After reading an article recently on the homeless pets abandoned from foreclosed properties, I felt compelled to write this story.
As a means of additional income, I now clean foreclosed properties. Many of these homes are completely disgraceful and thoroughly filthy. Others are nearly immaculate, showing a true pride of ownership.
Desperation, hopelessness and sadness fill my mind as I walk into many of these homes, as I try to get a feel for those who were forced to vacate. Regardless of the situation, hard times have fallen on many as the number of foreclosed properties continues to flood the real estate market.
Often properties are filled with items the previous owner chose not to take, or were unable to move, perhaps not even knowing where they were going to live.
The first time I found food left in kitchen cupboards, I wondered, "Do you not need to eat wherever you are going?" Those folks must be in true dire straits.
I have discovered many unusual items, but one of the most intriguing was at a property in Delta County, far out in the dry, adobe countryside.
It was one of those blustery late spring days in May, when the wind was blowing so hard you could not see 100 feet in any direction. I entered the property to survey the damage. Once inside the house, a faint, quiet "meow" caught my attention.
As I meandered through the house determining the extent of my work for the day, gently calling "Kitty, kitty," the cries became louder. I deduced he had to be somewhere in the garage due to the volume of the howls, but there was still no sign of the cat.
Then I noticed a board covering an opening to the crawlspace under the house. It was screwed on the wall, undoubtedly as a safety precaution. Once I dismantled the temporary covering, this scrawny, skinny, black cat emerged from the opening. He was slightly hesitant, but yet relieved to have been rescued.
He slowly approached me, after determining I meant no harm, and began rubbing against my leg. I found a Tupperware lid that sufficed as a bowl for water and he drank and drank. I had a piece of cold pizza and a can of Vienna sausages in my lunch box that he consumed in between "meows" of sincere gratitude.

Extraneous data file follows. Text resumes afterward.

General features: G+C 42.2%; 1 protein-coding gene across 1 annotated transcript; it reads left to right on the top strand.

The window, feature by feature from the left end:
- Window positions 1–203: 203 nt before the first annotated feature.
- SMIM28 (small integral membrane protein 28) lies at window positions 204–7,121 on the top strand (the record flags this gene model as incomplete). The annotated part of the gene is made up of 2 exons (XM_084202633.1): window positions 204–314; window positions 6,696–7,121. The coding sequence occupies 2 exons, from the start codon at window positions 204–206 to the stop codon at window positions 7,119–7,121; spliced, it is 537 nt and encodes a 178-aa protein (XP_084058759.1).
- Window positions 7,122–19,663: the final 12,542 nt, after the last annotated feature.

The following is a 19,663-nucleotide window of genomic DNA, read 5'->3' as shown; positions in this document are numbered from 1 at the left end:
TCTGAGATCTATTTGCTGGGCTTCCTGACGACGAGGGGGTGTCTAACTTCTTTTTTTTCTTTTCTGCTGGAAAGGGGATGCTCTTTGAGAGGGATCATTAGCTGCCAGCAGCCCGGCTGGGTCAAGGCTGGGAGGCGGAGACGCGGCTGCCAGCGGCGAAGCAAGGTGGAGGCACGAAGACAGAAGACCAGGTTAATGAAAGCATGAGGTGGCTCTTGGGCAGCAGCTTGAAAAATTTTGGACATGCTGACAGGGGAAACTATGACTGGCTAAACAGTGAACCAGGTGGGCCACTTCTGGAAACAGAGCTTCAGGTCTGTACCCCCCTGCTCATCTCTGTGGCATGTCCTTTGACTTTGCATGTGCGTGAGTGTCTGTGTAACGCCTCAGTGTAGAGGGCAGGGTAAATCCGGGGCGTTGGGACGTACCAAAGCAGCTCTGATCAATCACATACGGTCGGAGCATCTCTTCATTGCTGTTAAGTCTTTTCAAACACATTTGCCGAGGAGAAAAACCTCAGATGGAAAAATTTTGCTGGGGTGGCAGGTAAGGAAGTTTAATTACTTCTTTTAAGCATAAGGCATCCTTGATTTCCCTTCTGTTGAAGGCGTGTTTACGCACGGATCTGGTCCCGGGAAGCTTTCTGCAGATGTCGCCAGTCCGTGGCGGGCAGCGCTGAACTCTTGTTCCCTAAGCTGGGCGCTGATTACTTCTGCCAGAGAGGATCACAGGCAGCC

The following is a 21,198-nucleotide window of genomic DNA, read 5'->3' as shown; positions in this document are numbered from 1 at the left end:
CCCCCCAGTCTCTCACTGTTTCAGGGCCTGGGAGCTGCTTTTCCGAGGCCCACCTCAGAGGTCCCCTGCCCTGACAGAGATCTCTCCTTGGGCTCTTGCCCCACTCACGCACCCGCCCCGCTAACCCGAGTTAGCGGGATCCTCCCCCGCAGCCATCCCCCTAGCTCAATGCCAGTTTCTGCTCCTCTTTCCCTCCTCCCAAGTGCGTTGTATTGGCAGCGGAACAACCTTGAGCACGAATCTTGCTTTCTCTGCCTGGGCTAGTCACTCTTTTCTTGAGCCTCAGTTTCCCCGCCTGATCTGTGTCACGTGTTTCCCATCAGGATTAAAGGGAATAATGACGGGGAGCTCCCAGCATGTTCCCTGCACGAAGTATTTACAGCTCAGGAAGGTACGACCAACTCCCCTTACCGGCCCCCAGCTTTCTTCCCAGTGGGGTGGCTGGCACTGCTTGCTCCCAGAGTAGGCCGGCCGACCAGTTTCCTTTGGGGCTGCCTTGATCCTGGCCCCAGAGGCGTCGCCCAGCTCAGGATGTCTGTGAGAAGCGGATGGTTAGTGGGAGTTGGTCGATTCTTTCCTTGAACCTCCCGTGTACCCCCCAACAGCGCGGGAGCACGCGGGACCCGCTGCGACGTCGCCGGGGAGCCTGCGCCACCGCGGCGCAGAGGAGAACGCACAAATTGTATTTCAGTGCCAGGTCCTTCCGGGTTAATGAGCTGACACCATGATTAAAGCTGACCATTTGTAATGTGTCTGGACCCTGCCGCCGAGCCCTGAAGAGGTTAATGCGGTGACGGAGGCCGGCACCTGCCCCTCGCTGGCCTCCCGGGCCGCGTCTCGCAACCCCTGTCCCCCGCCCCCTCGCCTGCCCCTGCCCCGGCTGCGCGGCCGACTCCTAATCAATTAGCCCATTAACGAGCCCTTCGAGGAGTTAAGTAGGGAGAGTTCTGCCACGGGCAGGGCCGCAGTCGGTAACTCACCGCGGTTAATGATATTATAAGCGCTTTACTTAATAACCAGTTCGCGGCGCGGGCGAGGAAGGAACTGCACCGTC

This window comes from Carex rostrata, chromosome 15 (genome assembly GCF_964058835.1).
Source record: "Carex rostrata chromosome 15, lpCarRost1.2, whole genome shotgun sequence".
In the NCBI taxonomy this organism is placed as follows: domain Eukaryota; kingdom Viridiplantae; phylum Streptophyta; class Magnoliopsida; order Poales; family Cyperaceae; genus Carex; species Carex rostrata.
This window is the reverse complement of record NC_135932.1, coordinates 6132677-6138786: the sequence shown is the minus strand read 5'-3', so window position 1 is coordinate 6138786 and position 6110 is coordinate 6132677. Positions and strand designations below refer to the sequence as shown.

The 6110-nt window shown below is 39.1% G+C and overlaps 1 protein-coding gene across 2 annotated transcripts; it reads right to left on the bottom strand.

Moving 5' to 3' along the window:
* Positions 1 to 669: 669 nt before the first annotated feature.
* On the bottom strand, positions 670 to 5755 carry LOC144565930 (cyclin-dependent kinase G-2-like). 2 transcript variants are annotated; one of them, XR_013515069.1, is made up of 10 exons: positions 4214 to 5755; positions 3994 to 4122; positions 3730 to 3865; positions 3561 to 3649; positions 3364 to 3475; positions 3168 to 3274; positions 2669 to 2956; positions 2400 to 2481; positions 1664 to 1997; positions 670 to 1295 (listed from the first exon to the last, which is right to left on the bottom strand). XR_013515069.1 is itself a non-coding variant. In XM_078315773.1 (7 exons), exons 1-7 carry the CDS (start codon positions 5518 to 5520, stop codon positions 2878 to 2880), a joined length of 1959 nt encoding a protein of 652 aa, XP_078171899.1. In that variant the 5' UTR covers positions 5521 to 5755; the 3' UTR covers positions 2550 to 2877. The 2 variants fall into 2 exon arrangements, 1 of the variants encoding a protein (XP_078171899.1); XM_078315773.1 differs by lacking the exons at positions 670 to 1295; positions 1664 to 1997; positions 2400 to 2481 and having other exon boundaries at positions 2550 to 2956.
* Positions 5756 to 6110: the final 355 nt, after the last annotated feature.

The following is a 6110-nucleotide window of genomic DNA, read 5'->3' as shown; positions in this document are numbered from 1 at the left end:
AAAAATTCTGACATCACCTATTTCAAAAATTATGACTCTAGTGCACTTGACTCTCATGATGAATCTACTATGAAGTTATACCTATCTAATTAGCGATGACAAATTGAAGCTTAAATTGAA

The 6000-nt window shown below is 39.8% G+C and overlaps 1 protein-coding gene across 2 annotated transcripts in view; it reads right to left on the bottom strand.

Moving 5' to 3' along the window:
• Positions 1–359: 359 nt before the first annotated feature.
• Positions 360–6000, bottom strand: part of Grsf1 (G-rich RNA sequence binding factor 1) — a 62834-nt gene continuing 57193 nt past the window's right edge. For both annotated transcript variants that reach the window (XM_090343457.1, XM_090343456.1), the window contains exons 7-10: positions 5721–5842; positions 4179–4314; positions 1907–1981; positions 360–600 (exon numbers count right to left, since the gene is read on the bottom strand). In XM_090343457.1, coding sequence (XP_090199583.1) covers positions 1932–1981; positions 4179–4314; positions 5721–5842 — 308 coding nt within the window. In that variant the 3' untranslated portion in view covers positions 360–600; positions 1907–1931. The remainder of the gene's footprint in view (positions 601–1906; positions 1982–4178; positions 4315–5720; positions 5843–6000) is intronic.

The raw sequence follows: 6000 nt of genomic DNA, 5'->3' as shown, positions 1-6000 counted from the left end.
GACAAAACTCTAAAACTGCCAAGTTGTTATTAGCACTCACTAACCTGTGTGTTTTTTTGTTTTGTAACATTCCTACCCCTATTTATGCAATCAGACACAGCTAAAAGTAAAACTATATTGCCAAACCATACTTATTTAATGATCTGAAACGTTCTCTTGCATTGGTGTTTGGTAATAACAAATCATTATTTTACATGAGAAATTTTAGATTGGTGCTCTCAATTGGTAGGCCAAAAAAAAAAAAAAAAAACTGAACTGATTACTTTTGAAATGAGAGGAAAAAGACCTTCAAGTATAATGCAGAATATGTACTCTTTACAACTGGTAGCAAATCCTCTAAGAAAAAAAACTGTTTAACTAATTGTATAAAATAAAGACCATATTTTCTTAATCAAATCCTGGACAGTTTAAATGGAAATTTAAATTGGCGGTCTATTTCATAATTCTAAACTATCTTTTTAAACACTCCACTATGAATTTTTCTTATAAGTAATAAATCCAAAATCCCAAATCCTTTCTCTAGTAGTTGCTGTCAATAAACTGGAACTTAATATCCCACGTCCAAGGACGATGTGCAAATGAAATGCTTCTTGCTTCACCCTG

Undoubtedly he had survived on mice and bugs, but considering there was no water on the property, I don't know when he last had a drink. I'm not sure how long he was under that house but by the looks of him, it had been quite some time. His coat was brittle and full of dandruff, undoubtedly compromised from his insufficient diet.
As the winds continued to rage, I went about my day's work cleaning, with my new friend hesitant to let me out of his sight. He continually meowed as he explained his predicament to me in cat language. I understood his desperation and loneliness. I reciprocated by naming him Tom and we spent the day communicating in our own way.
I reassured him all day that I would not leave him, but as I began packing my supplies and finishing up in the garage, I noticed he had curled up on a shelf and was quietly watching me. I know he thought I would leave him. The sadness in his eyes as I began closing up the house was overwhelmingly sorrowful.
When I had finished, I loaded him in the truck and listened to his objective yowl for several miles until he quietly found a spot under my seat to hide from the motion of the vehicle.
As I drove, I was thinking I have no business taking this cat home. I have other animals. My very unsocial feline companion will be extremely perturbed. Then there is the terrier. How will he take to the new addition? I am renting. What will the landlord say? Of all the items left in this house, what am I to do with this cat?
All of a sudden, a loud voice in my head exclaimed, "This is not about you. The cat needs a home!"
I took Tom to the veterinarian prior to exposing him to my other household pets. She estimated his age at 8 to 9 years old. He was severely malnourished but otherwise seemed quite healthy.
Months later, he is now a part of our family.
My very unsocial female cat continues to spar with Tom on occasion, but has reluctantly accepted his presence and will actually share the bed with him. The dog, being raised with a cat, has pretty much left Tom alone, especially since Tom simply gives him that "don't mess with me" look.
Tom is a pretty complacent fellow, as long as the food dish is full. He has filled out beautifully and his coat is now silky and shiny. He often will sit and stare with a forlorn look and I am curious as to his thoughts.
My heart goes out to the folks who were forced to vacate that house. Whether by choice or by accident, they also lost their cat. I also believe that they would not intentionally leave behind such a special guy unless circumstances were beyond their control.
For those of you facing foreclosure situations, I can only hope that you will not abandon your pet, as they are a part of your family. There are alternatives: friends, family, shelters, even an ad in the newspaper "Free to a good home."
Write me, I will help. Please don't leave a helpless animal to survive on its own. They deserve better.